The debate last night was not a blowout but frankly, McCain never came close. He made a couple of good points about education, scored best with his pointed questions (that Obama never answered) about Ayers and ACORN, and had a couple of other nice moments. (I am not sure that McCain gained any support with his eye rolling, sneering, head shaking, and unmanly giggles. Those things matter to many people and I believe we might see over the next 24 hours that voters were turned off by his reactions.)
But it was hopeless from the start for McCain. This race is pretty much on cruise control now with Obama comfortably (not decisively) ahead. As long as Obama didn’t show up drunk, he accomplished what he had to accomplish at the debate.
McCain needed Obama to show up drunk. He didn’t.
Last May, when it appeared that Obama had the nomination wrapped up, I wrote a post predicting how the race in the fall would unfold:”Party Like it’s 1980 All Over Again” wasn’t breaking any new ground nor was it necessarily prescient. Democratic strategists had been predicting for months that the mood of the country and the trends were all breaking their way and that the November election had an excellent chance of being a “change” election.
But what really resonated with me back then and what recalled similar feelings from 1980 was the nature of the matchup between McCain and Obama; untested and relative unknown versus incumbent (experience). The way the 1980 race developed, people were unsure of the unknown commodity until after the one debate held between Carter and Reagan. When Reagan showed himself to be a reasonable alternative to the status quo, the floodgates opened and he won going away.
I believed then and believe now that Obama’s comfortable 6-8 point lead will mushroom in the next 3 weeks and make election day a holy living hell for the GOP with a landslide in both the popular vote and electoral college for Obama and a sweeping away of many Republican stalwarts in the House and Senate. It will be an historic repudiation of Republicans and will place the party in a position where it will probably spend a decade or more in the wilderness.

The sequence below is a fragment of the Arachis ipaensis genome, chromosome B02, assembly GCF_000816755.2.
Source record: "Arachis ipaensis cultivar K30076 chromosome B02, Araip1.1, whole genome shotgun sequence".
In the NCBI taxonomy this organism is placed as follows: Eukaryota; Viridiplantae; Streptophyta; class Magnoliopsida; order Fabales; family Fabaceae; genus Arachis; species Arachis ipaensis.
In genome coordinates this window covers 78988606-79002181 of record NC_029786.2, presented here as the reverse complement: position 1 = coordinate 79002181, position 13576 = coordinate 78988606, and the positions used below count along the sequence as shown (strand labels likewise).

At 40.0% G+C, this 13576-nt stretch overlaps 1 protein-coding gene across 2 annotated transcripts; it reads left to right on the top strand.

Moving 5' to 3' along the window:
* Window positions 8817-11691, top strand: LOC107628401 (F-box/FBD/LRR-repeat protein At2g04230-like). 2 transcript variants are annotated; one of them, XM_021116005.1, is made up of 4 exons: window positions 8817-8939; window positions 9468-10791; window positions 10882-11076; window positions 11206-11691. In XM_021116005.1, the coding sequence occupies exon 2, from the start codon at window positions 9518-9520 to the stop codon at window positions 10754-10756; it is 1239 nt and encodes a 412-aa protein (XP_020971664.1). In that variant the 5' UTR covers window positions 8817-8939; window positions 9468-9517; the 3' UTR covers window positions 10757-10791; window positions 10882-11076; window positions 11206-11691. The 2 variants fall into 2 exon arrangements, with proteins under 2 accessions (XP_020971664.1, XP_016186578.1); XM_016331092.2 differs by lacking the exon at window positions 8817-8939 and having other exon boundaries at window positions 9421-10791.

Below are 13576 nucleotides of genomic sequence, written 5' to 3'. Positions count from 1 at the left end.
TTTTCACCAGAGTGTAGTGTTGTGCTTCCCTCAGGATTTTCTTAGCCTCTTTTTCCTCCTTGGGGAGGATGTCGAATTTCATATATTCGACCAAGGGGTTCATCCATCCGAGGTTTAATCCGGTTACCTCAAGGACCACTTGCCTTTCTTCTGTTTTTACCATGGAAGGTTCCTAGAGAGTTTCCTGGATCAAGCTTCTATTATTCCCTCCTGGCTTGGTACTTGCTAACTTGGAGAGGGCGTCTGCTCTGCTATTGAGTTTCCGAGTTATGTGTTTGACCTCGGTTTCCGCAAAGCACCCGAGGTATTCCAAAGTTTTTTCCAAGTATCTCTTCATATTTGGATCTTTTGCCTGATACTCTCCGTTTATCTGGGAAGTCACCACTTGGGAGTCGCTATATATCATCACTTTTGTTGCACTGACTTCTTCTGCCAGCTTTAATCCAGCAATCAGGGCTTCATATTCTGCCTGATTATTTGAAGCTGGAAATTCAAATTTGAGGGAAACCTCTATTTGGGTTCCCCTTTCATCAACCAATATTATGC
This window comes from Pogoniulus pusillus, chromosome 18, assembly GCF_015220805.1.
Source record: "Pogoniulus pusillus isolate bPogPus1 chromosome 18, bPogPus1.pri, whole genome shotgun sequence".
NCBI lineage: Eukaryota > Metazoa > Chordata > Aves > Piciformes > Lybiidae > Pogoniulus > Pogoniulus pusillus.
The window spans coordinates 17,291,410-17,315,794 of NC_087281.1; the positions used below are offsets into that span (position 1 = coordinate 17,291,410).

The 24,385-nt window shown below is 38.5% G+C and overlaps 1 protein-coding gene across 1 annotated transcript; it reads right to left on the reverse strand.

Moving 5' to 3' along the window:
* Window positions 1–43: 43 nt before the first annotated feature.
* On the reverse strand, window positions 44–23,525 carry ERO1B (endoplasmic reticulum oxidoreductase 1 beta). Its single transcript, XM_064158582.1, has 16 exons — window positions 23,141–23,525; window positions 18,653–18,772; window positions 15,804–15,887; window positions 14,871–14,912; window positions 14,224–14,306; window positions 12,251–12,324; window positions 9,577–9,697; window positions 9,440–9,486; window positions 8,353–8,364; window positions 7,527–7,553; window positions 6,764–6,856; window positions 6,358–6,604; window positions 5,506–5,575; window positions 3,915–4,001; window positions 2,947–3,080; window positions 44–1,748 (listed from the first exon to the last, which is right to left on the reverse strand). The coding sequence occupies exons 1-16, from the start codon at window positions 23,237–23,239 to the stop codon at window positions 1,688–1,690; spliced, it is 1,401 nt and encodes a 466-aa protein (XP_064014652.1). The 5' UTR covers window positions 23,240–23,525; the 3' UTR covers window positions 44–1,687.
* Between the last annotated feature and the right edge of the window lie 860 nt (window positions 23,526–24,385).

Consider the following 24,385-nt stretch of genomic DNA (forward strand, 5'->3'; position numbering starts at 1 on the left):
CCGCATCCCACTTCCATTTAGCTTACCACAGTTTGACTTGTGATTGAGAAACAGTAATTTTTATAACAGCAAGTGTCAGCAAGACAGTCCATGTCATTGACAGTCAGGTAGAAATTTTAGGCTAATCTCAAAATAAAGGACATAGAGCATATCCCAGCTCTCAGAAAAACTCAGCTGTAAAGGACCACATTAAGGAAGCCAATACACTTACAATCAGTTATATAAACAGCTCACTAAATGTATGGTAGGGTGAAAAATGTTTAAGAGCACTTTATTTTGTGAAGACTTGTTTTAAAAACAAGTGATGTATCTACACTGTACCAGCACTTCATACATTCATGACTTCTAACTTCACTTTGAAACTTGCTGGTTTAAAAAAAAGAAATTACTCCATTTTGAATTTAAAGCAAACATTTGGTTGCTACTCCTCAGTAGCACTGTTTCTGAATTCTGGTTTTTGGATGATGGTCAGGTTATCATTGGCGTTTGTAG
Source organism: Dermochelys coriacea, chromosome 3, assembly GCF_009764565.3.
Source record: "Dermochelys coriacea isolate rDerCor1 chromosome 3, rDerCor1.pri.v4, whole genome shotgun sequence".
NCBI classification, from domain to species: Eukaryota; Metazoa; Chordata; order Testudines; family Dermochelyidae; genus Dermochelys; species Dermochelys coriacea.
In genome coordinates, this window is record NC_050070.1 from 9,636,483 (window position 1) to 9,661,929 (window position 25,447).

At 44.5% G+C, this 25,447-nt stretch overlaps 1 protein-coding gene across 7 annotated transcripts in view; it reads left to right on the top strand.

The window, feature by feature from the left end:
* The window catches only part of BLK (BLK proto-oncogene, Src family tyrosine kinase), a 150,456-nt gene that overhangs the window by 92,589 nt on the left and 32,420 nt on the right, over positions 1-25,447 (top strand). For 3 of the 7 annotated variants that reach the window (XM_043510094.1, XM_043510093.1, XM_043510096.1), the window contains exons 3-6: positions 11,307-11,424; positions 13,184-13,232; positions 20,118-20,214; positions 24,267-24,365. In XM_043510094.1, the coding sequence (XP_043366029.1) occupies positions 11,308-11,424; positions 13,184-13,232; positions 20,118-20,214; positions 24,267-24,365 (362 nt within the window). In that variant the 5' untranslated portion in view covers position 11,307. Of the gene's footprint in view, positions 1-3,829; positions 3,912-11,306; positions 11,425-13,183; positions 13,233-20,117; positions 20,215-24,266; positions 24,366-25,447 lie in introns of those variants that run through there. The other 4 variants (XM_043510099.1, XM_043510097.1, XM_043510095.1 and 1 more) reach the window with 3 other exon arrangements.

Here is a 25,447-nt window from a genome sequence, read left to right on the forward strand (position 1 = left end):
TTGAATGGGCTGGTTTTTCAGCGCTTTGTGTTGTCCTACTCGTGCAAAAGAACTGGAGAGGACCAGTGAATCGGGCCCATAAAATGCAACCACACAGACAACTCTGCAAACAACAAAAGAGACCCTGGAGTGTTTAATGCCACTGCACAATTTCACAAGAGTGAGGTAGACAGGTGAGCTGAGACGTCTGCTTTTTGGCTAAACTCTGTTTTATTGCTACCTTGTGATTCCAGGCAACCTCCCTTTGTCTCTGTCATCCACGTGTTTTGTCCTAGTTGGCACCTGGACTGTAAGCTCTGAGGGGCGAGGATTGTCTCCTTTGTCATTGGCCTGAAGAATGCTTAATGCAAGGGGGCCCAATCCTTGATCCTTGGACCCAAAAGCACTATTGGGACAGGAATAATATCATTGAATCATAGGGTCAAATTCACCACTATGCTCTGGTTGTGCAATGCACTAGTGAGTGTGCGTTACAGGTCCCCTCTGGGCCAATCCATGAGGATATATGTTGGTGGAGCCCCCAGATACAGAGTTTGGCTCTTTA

Can this scenario be avoided? McCain must find a way to keep it close enough that he doesn’t drag 2-3 additional senate candidates down with him thus handing the Democrats a filibuster proof majority in the senate. I am at a loss as to how he might do this except my sense of the moment is telling me (and the polls somewhat confirm) that most of his attacks on Obama have backfired and he has lost support because of them. Would a “take the high road” campaign where he spends the last three weeks as a wise man/Cassandra, warning of the dangers of “Creeping Socialism” and an abandonment of classic American values work? No one knows but it’s something he hasn’t tried so perhaps it is worth looking into.
If McCain is a lost cause, it is time for the Republicans to perhaps look to salvaging what they can from the disaster. And that means fighting like hell for the filibuster in the senate. It is potentially the only brake on Obama and the Democrats and given how the far left is licking its chops at the prospect of radically changing the economic and social landscape of America, it might have come to the point that we start thinking about shifting focus from the presidency to the senate.
Many of those races are extremely close but the GOP has one advantage in many of them; incumbency. If McCain really goes off the deep end, there’s nothing much that can be done. But if he can keep the presidential race about where it is now, Republicans will lose 5-7 seats and the filibuster will be safe.
Despite what Karl Rove is saying,, it appears to me that Obama has indeed “closed the sale” and is writing up the order. It is at this point that many salesmen have additional temptations to offer the customer. A car salesman might inquire whether the customer wants rustproofing or an extended warranty? A shoe salesman will ask if the customer wants shoe polish or a shoe tree.
Obama will be asking the voter from here on out whether they wish a 60 seat majority in the senate. And it could be that only John McCain is in a position to help the voter turn Obama down.
First, apologies for the slow loading. It should clear up in a few minutes.
Second, I apologize to those of you who came here expecting to read Republican boilerplate or GOP cheerleading. I am a conservative and nominal Republican. But first and foremost, I consider myself a writer. As such, my goal is giving an honest appraisal of what I believe based on 30 years of watching, reading, and writing about politics as well as working on a few campaigns.
You may disagree with my analysis based on other facts and a different reading of history. That’s fine and wonderful. But if you are going to take me to task for “not helping” McCain or “being too pessimistic” I am sorry but you made a wrong turn somewhere. Might I suggest that you visit the RNC website, McCain.com, or perhaps The Corner? There you will get all the spin you could possibly hope for and all the cheerleading your heart desires.
If you want my honest opinion, then thank you for reading. If you think this blog exists to shill for Republicans or for any other reason than an outlet for my take on the news and world events, then I am sorry to disabuse you of that notion.